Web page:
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See 10 Years of My Brother’s Keeper

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February 27, 2024
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One decade ago, President Obama created the My Brother’s Keeper initiative, urging the nation to address persistent opportunity gaps often faced by boys and young men of color to ensure they reach their full potential. The program began in response to Trayvon Martin's tragic death, driven by President Obama’s strong commitment to create a solution for protecting and supporting boys and young men of color.

A program of the Obama Foundation since 2017, the My Brother’s Keeper Alliance spearheads the next chapter of the national call to action, uniting various sectors to create safe and supportive communities for boys and young men of color and provide clear pathways to opportunity. Focused on achieving impact across the six MBK Milestones, the Alliance has supported local leaders in our network of more than 100 MBK Communities, reaching thousands of young men of color from Chicago to Omaha.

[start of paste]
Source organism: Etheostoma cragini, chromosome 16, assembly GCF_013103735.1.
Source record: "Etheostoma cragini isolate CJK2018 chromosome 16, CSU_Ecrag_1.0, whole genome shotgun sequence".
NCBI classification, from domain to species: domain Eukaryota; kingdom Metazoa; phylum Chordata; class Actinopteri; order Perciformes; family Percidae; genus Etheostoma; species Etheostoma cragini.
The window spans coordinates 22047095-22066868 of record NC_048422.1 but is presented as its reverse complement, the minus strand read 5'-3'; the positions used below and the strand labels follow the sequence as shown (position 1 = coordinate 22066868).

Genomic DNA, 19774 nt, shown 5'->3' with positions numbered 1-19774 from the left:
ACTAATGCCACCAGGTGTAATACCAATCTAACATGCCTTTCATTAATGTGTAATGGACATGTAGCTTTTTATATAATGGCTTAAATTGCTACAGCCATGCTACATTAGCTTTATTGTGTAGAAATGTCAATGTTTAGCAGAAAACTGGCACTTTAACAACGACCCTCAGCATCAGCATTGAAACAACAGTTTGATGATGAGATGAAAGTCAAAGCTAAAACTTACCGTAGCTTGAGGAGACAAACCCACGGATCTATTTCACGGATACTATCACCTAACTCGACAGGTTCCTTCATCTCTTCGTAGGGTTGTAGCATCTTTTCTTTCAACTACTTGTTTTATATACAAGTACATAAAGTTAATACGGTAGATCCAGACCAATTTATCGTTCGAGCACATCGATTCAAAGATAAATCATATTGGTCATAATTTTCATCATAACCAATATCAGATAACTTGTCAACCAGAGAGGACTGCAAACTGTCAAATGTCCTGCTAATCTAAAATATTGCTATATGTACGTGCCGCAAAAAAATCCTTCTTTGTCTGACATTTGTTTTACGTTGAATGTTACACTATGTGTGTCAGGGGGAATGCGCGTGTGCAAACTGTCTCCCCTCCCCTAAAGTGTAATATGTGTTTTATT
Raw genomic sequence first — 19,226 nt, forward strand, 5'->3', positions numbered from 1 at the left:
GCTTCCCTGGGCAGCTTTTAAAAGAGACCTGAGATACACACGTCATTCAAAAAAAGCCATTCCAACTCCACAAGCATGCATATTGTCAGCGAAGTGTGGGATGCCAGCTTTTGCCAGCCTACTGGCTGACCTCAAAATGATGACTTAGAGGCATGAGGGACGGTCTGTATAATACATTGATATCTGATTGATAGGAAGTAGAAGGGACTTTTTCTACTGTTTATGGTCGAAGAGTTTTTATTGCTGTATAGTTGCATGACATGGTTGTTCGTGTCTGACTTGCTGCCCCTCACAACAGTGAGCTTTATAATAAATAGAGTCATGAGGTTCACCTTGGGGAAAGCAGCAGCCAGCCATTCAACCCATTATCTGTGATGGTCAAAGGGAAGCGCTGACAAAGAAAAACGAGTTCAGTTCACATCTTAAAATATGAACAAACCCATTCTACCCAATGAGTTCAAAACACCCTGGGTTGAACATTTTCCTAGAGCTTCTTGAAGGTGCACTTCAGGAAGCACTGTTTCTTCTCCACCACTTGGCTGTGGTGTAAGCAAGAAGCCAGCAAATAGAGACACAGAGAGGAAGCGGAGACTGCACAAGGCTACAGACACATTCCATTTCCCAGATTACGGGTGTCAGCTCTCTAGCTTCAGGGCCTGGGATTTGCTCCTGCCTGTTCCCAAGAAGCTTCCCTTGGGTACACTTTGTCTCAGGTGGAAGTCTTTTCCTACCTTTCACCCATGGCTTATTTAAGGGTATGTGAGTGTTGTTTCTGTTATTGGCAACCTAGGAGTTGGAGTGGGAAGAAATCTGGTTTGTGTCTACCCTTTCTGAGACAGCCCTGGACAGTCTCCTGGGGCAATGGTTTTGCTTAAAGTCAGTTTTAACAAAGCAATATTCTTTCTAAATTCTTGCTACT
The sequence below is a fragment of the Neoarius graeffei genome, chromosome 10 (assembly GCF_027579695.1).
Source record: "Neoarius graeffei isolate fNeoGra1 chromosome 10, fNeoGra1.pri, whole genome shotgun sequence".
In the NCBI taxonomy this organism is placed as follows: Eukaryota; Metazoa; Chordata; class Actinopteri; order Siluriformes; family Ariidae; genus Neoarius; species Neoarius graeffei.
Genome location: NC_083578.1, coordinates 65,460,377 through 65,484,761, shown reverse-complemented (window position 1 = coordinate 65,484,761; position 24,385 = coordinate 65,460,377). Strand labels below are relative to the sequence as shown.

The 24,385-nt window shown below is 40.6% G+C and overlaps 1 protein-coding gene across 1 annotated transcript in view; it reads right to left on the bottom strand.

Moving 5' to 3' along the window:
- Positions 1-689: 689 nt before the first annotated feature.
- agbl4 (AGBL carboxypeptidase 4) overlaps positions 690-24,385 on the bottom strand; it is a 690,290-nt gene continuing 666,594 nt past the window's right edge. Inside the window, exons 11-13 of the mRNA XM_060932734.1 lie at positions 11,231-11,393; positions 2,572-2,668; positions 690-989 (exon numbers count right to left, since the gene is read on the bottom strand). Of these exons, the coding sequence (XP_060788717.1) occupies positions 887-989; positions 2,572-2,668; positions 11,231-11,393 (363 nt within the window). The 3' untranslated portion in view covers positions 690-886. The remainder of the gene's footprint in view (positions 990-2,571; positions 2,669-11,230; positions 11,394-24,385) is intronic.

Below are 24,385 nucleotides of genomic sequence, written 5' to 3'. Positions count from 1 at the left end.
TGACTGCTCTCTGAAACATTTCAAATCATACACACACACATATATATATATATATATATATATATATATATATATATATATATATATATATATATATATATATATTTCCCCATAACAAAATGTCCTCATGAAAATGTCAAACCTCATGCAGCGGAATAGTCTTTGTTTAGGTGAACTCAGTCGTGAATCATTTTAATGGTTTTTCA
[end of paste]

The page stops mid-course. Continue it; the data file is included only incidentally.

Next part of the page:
Take a look back at some of the moments from our decade of impact, and follow along as we continue this important work.

Fostering Brighter Futures for Boys and Young Men of Color

 On the South Lawn, President Obama walks in the middle of a group of young men. All have a range of light to deep skin tones. They are wearing a mix of casual and professional attire.

President Obama walks with mentees on the South Lawn of the White House on October 14, 2014.

President Obama speaks from behind a podium at the White House. Behind him are a group of 20 young men. They are a range of light to deep skin tones and are dressed professionally.